In this post, Broc Romanek declares the new federal conflict minerals disclosure requirement to be the “Dodd-Frank sleeper”. Here in California, I think the “sleeper” of its 2009-2010 legislative session is the California Transparency in Supply Chains Act of 2010. This legislation, SB 657, was sponsored by the Alliance to Stop Slavery and End Trafficking and introduced by Senator Darrell Steinberg. You can watch former Governor Schwarzenegger sign the bill at the Museum of Tolerance in Los Angeles in these videos (Part 1 and Part 2).
This new law will require retail sellers and manufactures doing business in this state to disclose their efforts to eradicate slavery and human trafficking from their supply chains for tangible goods offered for sale. Cal. Civ. Code § 1714.43(a). To be subject to this new requirement, a retail seller or manufacturer must have annual worldwide “gross receipts” that exceed $100,000,000. The Act includes definitions of “doing business in this state”, “gross receipts”, “manufacturer” and “retail seller”.
The Act requires a retail seller or manufacturer to post the required disclosure on its website. If the company doesn’t maintain a website, then it must provide consumers with a written disclosure within 30 days of receipt of a written request.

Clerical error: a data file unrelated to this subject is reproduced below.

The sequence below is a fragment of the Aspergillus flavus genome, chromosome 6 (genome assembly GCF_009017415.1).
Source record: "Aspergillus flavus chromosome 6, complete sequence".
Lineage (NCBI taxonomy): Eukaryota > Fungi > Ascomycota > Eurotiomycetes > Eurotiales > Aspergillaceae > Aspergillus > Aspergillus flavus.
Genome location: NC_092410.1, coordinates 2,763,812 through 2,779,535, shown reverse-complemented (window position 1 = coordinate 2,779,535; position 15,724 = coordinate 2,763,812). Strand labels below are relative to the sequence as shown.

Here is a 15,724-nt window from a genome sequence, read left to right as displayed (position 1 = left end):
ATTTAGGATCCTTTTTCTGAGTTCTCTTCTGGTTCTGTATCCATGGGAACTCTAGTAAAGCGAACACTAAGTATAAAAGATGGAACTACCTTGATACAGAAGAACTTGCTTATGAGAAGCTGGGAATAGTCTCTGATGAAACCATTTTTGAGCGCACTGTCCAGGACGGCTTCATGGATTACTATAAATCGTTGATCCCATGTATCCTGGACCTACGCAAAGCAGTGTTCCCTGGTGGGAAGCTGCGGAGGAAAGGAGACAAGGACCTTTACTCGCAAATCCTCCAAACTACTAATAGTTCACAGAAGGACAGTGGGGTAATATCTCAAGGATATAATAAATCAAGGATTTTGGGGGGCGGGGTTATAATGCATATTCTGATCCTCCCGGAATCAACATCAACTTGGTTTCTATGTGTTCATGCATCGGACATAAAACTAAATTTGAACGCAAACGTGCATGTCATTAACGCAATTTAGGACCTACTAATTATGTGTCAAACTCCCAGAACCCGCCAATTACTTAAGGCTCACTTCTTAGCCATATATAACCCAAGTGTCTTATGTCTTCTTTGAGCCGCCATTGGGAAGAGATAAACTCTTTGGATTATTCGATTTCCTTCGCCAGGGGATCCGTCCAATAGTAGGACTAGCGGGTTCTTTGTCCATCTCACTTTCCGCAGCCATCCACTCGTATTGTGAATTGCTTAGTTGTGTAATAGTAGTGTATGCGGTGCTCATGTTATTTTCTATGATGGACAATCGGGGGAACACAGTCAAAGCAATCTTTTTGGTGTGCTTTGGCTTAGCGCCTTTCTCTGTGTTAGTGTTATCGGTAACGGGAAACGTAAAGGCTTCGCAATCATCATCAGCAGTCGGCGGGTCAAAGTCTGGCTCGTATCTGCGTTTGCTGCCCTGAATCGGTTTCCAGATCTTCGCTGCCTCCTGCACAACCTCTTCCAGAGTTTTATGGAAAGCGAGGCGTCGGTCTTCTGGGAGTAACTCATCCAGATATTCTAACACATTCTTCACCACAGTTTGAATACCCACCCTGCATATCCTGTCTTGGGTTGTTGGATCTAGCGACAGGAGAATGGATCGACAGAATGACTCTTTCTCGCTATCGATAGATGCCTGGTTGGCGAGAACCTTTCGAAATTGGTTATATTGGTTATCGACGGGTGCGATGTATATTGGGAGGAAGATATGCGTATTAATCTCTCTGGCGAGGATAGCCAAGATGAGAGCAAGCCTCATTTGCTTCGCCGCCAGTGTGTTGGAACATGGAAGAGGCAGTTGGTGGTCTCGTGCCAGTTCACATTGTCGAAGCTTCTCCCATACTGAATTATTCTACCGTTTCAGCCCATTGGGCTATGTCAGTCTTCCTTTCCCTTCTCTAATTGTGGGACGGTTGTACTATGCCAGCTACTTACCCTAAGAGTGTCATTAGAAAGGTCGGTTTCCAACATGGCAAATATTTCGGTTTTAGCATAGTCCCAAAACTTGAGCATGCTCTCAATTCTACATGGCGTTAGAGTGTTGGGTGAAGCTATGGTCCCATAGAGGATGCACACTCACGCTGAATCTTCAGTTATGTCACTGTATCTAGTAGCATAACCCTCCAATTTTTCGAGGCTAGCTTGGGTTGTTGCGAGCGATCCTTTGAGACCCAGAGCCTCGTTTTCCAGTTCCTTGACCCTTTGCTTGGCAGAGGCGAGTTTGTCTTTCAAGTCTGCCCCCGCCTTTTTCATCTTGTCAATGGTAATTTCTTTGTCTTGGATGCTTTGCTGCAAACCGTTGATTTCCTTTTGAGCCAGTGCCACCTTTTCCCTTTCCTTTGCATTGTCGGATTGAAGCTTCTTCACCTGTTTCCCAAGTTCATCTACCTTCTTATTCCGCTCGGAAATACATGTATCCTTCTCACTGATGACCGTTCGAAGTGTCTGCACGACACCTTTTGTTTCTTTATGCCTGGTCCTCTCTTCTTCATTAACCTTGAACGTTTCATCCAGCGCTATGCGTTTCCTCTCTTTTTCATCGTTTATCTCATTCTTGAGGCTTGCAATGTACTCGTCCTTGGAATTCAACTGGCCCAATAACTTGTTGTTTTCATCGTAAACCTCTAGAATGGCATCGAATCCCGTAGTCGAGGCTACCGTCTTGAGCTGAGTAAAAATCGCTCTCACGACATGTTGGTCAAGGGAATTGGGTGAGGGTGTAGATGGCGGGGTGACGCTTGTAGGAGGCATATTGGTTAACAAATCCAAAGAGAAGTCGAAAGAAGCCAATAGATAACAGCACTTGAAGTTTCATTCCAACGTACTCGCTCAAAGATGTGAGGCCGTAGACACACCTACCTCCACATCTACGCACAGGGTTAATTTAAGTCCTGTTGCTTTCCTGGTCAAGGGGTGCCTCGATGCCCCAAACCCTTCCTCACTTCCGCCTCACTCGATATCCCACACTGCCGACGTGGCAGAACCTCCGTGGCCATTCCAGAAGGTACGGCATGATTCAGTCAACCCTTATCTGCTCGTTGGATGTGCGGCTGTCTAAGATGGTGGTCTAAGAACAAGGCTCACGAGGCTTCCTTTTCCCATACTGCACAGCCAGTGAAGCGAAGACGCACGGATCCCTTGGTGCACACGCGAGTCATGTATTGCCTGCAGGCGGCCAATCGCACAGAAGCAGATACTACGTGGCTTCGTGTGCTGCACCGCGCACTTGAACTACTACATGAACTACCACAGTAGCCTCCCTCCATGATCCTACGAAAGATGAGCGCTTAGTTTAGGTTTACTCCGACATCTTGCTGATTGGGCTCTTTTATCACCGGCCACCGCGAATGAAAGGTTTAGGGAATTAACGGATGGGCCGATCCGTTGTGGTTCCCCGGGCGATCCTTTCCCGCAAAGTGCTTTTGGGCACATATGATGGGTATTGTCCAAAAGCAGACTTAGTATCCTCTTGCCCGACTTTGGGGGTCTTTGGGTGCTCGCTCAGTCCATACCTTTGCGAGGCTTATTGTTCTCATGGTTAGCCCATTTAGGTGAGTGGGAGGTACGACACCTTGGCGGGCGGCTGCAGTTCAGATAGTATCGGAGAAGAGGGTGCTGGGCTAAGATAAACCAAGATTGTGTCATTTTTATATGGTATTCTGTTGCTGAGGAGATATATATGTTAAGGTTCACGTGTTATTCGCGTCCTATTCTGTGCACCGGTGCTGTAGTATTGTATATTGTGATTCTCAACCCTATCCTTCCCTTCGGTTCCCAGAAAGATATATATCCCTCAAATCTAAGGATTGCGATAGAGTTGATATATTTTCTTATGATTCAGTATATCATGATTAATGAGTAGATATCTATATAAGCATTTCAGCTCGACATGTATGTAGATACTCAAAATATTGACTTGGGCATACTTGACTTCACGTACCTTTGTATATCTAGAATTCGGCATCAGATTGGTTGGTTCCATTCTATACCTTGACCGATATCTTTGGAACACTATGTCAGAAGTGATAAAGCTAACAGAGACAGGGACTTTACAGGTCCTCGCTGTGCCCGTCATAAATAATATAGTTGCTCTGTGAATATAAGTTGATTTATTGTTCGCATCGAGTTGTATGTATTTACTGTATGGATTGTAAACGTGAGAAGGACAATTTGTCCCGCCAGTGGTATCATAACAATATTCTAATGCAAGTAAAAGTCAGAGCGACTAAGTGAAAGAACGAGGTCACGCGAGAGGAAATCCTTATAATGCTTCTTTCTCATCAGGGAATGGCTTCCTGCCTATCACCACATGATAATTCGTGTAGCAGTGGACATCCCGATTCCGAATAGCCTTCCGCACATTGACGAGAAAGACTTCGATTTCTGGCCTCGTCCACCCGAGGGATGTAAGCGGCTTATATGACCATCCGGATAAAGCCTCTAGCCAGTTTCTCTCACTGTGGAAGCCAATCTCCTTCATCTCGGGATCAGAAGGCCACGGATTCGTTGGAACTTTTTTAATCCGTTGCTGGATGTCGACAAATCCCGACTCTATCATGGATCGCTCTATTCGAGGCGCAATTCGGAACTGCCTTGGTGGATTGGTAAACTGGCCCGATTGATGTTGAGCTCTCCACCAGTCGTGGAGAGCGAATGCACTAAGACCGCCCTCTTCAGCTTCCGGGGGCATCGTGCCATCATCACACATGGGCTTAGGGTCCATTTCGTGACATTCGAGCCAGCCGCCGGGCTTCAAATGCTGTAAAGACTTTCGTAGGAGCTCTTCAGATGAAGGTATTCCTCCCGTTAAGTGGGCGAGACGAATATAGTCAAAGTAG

The required disclosures must, at a minimum, set forth the extent to which, if any, a retail seller or manufacturer does each of the following:
- Engages in verification of product supply chains to evaluate and address risks of human trafficking and slavery. The disclosure must specify if the verification was not conducted by a third party.
- Conducts audits of suppliers to evaluate supplier compliance with company standards for trafficking and slavery in supply chains. The disclosure must specify if the verification was not an independent, unannounced audit.
- Requires direct suppliers to certify that materials incorporated into the product comply with the laws regarding slavery and human trafficking of the country or countries in which they are doing business.
- Maintains internal accountability standards and procedures for employees or contractors failing to meet company standards regarding slavery and trafficking.
- Provides company employees and management, who have direct responsibility for supply chain management, training on human trafficking and slavery, particularly with respect to mitigating risks within the supply chains of products.
Note that the Act’s disclosure requirement does not take effect until January 1, 2012.
The Act provides that the exclusive remedy for a violation is a suit for injunctive relief brought by the California Attorney General. In order to provide the Attorney General with the information needed to enforce the Act, the Franchise Tax Board is required to provide a list of retail sellers and manufacturers subject to the Act. The list is to be based on tax returns for taxable years beginning on or after January 1, 2011.